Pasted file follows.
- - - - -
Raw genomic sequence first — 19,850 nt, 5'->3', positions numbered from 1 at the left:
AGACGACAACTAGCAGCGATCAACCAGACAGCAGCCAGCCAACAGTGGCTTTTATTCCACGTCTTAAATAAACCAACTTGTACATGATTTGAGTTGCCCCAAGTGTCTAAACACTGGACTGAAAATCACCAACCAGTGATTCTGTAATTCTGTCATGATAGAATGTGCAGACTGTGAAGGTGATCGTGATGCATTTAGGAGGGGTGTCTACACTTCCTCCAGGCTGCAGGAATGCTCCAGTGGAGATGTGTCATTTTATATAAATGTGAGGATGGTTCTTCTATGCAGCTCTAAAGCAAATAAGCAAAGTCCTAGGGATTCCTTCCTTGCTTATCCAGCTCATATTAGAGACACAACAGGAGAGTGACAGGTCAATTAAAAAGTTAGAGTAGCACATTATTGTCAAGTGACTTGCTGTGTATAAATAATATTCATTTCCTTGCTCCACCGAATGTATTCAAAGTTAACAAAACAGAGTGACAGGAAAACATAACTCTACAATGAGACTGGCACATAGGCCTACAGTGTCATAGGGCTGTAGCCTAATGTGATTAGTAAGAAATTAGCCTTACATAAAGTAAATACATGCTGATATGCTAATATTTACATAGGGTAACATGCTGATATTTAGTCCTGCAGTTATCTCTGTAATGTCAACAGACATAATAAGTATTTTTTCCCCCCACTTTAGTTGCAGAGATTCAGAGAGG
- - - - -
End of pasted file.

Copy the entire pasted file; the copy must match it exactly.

Raw genomic sequence first — 19,850 nt, 5'->3', positions numbered from 1 at the left:
AGACGACAACTAGCAGCGATCAACCAGACAGCAGCCAGCCAACAGTGGCTTTTATTCCACGTCTTAAATAAACCAACTTGTACATGATTTGAGTTGCCCCAAGTGTCTAAACACTGGACTGAAAATCACCAACCAGTGATTCTGTAATTCTGTCATGATAGAATGTGCAGACTGTGAAGGTGATCGTGATGCATTTAGGAGGGGTGTCTACACTTCCTCCAGGCTGCAGGAATGCTCCAGTGGAGATGTGTCATTTTATATAAATGTGAGGATGGTTCTTCTATGCAGCTCTAAAGCAAATAAGCAAAGTCCTAGGGATTCCTTCCTTGCTTATCCAGCTCATATTAGAGACACAACAGGAGAGTGACAGGTCAATTAAAAAGTTAGAGTAGCACATTATTGTCAAGTGACTTGCTGTGTATAAATAATATTCATTTCCTTGCTCCACCGAATGTATTCAAAGTTAACAAAACAGAGTGACAGGAAAACATAACTCTACAATGAGACTGGCACATAGGCCTACAGTGTCATAGGGCTGTAGCCTAATGTGATTAGTAAGAAATTAGCCTTACATAAAGTAAATACATGCTGATATGCTAATATTTACATAGGGTAACATGCTGATATTTAGTCCTGCAGTTATCTCTGTAATGTCAACAGACATAATAAGTATTTTTTCCCCCCACTTTAGTTGCAGAGATTCAGAGAGG